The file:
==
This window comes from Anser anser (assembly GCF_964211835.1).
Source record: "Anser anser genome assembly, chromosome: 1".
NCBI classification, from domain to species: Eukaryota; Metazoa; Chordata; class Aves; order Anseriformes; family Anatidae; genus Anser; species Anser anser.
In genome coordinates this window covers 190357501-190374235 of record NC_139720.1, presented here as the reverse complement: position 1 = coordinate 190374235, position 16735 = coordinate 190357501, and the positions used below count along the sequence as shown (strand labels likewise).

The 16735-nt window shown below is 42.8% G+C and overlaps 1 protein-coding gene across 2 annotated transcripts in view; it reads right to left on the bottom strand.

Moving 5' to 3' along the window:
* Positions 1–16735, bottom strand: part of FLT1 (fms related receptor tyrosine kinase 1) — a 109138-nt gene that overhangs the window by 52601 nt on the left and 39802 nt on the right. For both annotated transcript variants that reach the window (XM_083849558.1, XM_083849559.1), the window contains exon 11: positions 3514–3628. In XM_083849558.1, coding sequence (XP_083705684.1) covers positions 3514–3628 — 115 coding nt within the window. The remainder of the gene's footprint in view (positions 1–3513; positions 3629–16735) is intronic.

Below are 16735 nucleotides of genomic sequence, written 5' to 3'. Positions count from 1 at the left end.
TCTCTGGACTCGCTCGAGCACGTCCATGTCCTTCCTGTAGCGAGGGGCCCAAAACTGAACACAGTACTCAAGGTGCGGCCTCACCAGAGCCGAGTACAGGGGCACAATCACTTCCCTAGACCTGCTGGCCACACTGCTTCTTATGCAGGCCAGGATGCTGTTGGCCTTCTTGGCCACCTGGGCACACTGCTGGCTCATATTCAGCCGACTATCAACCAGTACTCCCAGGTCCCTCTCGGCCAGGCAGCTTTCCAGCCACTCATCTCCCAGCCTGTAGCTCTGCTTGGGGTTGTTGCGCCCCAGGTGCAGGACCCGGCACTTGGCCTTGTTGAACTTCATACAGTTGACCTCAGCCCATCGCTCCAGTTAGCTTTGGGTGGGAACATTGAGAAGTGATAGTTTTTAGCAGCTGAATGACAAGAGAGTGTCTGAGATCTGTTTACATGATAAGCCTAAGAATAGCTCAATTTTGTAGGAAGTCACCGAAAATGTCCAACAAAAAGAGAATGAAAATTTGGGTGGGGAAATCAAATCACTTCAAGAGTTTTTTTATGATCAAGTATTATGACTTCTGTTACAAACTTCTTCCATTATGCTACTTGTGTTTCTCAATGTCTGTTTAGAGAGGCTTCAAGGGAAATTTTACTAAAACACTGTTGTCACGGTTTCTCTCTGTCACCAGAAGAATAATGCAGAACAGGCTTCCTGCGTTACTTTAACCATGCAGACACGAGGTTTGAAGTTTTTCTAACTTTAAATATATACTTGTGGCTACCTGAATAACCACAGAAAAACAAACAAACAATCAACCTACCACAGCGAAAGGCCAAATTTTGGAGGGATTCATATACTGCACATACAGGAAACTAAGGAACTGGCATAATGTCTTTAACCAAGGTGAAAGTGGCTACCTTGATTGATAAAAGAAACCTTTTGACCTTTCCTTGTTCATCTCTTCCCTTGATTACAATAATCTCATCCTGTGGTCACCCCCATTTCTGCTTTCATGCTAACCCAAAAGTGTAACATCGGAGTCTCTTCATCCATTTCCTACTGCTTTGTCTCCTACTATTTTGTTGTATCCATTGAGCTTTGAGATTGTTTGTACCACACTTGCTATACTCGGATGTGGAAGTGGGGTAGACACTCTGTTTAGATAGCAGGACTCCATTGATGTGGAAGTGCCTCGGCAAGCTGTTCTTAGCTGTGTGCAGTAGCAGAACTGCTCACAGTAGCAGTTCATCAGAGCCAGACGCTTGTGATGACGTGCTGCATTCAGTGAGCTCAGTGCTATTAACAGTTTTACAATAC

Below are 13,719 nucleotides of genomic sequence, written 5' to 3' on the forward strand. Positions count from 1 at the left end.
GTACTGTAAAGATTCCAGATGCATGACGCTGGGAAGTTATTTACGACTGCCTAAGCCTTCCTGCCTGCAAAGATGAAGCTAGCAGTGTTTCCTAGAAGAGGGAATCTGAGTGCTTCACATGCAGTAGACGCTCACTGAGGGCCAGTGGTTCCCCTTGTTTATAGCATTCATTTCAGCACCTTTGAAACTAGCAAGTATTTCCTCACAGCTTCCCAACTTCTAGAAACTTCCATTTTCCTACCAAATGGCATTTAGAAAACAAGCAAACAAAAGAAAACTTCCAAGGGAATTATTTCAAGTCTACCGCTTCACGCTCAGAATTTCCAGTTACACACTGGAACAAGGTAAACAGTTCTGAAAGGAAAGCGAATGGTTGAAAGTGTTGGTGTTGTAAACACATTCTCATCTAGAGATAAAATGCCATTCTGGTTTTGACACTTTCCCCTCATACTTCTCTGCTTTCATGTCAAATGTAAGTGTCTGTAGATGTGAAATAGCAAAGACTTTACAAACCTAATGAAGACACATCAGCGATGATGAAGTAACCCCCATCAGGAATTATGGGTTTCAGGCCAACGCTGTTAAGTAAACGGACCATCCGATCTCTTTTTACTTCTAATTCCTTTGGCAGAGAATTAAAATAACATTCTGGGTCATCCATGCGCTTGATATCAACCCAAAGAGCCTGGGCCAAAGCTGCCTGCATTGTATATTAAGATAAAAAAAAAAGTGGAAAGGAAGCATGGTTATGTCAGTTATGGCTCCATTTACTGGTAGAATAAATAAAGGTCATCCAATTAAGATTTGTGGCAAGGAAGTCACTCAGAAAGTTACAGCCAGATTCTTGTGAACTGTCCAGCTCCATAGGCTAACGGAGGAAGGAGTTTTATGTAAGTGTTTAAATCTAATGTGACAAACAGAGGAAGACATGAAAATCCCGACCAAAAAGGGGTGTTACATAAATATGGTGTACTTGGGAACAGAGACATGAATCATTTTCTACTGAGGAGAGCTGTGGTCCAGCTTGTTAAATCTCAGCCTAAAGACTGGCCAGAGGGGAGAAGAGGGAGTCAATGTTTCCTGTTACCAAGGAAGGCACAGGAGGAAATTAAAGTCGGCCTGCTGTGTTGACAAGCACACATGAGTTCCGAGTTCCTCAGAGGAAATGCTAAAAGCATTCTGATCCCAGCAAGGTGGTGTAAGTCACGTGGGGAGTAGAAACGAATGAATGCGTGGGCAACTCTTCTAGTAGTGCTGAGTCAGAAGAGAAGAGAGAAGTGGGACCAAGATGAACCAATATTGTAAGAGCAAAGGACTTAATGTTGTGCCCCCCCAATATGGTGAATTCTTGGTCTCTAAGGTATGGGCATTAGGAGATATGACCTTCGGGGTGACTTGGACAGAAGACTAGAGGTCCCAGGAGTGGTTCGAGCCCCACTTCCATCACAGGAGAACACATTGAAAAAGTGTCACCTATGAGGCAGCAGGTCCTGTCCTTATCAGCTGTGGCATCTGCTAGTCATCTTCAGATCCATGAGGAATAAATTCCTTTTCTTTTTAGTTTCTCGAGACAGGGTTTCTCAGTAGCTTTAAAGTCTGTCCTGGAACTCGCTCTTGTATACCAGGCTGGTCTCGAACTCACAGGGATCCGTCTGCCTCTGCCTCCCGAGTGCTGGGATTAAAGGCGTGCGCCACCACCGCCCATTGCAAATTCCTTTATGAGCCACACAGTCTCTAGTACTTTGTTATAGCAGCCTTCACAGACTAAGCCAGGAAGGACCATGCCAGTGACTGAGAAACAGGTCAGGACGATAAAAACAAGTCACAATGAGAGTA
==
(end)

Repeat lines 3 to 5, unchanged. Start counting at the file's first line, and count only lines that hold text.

NCBI classification, from domain to species: Eukaryota; Metazoa; Chordata; class Aves; order Anseriformes; family Anatidae; genus Anser; species Anser anser.
In genome coordinates this window covers 190357501-190374235 of record NC_139720.1, presented here as the reverse complement: position 1 = coordinate 190374235, position 16735 = coordinate 190357501, and the positions used below count along the sequence as shown (strand labels likewise).

The 16735-nt window shown below is 42.8% G+C and overlaps 1 protein-coding gene across 2 annotated transcripts in view; it reads right to left on the bottom strand.